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How does the brain make decisions when faced with conflicting options?

Primary Supervisor: Dr Carolina Rezaval, School of Biosciences

Secondary supervisor: Dr Alicia Hidalgo

PhD project title: How does the brain make decisions when faced with conflicting options?

University of Registration: University of Birmingham

Project outline:

Animals engage in daily activities that are essential for survival and reproduction, such as feeding, mating or fighting for resources. How does an animal prioritise one behaviour over others? We know that cues conveying external information (e.g., threats from other animals, access to food) and internal state (e.g., fear, hunger, tiredness) guide behavioural choices. However, exactly how action-selection occurs in the brain remains unknown.

This research proposal aims to understand how the brain makes decisions when faced with conflicting options using the fruit fly model, Drosophila melanogaster.

Fruit flies exhibit complex behaviours that are controlled by a relatively small brain. Furthermore, sophisticated genetic tools are available which facilitate the control of individual neurons with temporal resolution, enabling us to probe the circuitry underlying behaviour.

Using Drosophila as a model system provides a unique opportunity to address fundamental aspects of action-selection: how does the brain integrate information from the outside world and internal state to select the most appropriate action for each situation? What neurons and mechanisms underlie these behavioural decisions?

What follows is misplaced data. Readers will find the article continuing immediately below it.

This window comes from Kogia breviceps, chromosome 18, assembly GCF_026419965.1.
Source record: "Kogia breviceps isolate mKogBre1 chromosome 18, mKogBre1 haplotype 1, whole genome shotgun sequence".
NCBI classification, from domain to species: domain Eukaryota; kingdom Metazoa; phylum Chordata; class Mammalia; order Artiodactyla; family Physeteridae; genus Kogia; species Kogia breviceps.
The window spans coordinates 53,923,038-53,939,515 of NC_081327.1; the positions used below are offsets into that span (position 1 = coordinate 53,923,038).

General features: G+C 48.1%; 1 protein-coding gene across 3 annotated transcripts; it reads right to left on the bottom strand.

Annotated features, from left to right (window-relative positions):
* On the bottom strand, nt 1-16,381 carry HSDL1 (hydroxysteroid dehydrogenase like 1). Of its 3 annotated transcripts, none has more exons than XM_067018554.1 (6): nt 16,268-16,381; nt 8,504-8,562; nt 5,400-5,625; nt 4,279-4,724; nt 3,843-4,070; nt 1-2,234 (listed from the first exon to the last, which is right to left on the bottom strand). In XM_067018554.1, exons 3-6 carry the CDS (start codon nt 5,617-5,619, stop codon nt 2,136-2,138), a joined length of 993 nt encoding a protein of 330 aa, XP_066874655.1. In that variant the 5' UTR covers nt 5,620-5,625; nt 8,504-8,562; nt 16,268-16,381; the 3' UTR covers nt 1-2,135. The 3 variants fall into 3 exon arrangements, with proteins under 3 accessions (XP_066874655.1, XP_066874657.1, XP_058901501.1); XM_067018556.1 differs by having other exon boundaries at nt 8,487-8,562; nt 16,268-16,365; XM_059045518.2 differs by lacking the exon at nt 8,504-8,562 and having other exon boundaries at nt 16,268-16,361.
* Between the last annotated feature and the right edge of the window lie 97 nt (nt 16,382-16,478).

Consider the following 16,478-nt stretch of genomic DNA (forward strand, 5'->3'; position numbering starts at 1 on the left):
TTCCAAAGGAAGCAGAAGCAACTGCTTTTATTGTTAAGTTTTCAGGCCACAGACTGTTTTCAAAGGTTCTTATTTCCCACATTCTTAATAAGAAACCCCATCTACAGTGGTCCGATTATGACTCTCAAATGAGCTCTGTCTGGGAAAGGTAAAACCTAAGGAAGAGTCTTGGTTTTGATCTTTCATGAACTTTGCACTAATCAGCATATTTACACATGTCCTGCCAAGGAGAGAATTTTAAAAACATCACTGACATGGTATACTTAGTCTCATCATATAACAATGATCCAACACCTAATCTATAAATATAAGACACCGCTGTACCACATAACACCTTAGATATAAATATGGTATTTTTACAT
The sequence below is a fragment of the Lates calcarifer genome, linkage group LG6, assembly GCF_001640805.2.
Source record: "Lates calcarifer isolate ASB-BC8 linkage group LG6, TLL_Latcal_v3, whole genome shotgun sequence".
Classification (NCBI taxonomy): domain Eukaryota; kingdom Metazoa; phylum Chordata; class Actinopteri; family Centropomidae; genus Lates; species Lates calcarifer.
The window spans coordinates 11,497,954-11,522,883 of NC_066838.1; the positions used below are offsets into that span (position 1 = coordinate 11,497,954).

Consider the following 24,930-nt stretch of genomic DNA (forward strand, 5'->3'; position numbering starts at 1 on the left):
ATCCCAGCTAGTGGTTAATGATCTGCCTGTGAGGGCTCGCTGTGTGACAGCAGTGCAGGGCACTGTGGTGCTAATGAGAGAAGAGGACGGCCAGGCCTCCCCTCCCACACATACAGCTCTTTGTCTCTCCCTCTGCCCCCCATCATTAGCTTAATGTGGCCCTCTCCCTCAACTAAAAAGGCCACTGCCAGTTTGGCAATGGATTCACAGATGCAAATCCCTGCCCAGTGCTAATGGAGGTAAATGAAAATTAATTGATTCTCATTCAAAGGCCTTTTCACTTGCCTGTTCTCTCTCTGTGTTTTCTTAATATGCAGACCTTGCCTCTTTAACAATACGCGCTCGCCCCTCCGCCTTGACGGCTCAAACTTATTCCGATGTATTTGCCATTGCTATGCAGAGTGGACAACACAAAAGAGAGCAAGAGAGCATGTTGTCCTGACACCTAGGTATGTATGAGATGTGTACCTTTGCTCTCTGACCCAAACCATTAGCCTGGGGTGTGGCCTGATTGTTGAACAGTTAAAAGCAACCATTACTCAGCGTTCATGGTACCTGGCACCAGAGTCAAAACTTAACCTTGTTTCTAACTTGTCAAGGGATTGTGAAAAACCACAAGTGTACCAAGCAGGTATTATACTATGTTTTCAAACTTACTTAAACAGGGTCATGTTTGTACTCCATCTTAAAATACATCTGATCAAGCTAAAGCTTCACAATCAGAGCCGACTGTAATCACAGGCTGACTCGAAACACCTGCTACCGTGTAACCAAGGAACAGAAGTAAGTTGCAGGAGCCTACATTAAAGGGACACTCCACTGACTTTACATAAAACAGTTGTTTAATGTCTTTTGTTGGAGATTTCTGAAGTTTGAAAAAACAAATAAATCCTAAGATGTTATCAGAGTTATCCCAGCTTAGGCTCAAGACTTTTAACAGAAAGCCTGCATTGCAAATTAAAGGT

To address these questions, the PhD student will use a range of cutting-edge techniques: genetics, confocal microscopy, optogenetics, thermogenetics, molecular biology, and behavioural assays. To record neural activity in behaving flies, we will collaborate with groups at Oxford University and Tel Aviv University.


How the brain selects appropriate actions is a fascinating question that remains unknown. Choosing appropriate actions is not only crucial for our life but can, collectively, influence the course of our society. Furthermore, action-selection processes are impaired in addiction and neurodegenerative disorders, such as Alzheimer's disease and Parkinson's disease. Understanding how different neurons contribute to optimal action-selection in a genetically tractable experimental system will help us advance our knowledge of how the brain works, and what goes wrong in disease.

More information

Check out our lab webpage:

Watch a 3-minute video about Dr Rezaval's past work.

Dr. Rezaval's previous work at Oxford University can be found here:


  1. ‘Cracking neural circuits in a tiny brain: new approaches for understanding the neural circuitry of Drosophila’. Olsen and Wilson. Trends Neurosci. 2008 Oct;31(10):512-20. doi: 10.1016/j.tins.2008.07.006. Epub 2008 Sep 3.
  2. ‘100 years of Drosophila research and its impact on vertebrate neuroscience: a history lesson for the future’. Bellen HJ1, Tong C, Tsuda H. Nat Rev Neurosci. 2010 Jul;11(7):514-22. doi: 10.1038/nrn2839.
  3. ‘Neuromodulation of Innate Behaviors in Drosophila’. Kim SM1, Su CY1, Wang JW1. Annu Rev Neurosci. 2017 Jul 25;40:327-348. doi: 10.1146/annurev-neuro-072116-031558. Epub 2017 Apr 24.
  4. ‘Neuronal Decision-Making Circuits’. Current Biology 18, R928–R932, October 14, 2008 ª2008 Elsevier Ltd All rights reserved DOI 10.1016/j.cub.2008.07.081

BBSRC Strategic Research Priority: Understanding the rules of life: Neuroscience and Behaviour

Techniques that will be undertaken during the project:

This project will foster cross-disciplinary collaborations with researchers in the School of Engineering to develop video tracking systems for automation of behaviour, researchers working on cognitive neuroscience and decision making in the School of Psychology, and researchers in the private sector interested in targeting insect reproductive behaviours for pest control (e.g., Oxitec, Oxford insect technologies).

Contact: Dr Carolina Rezaval, University of Birmingham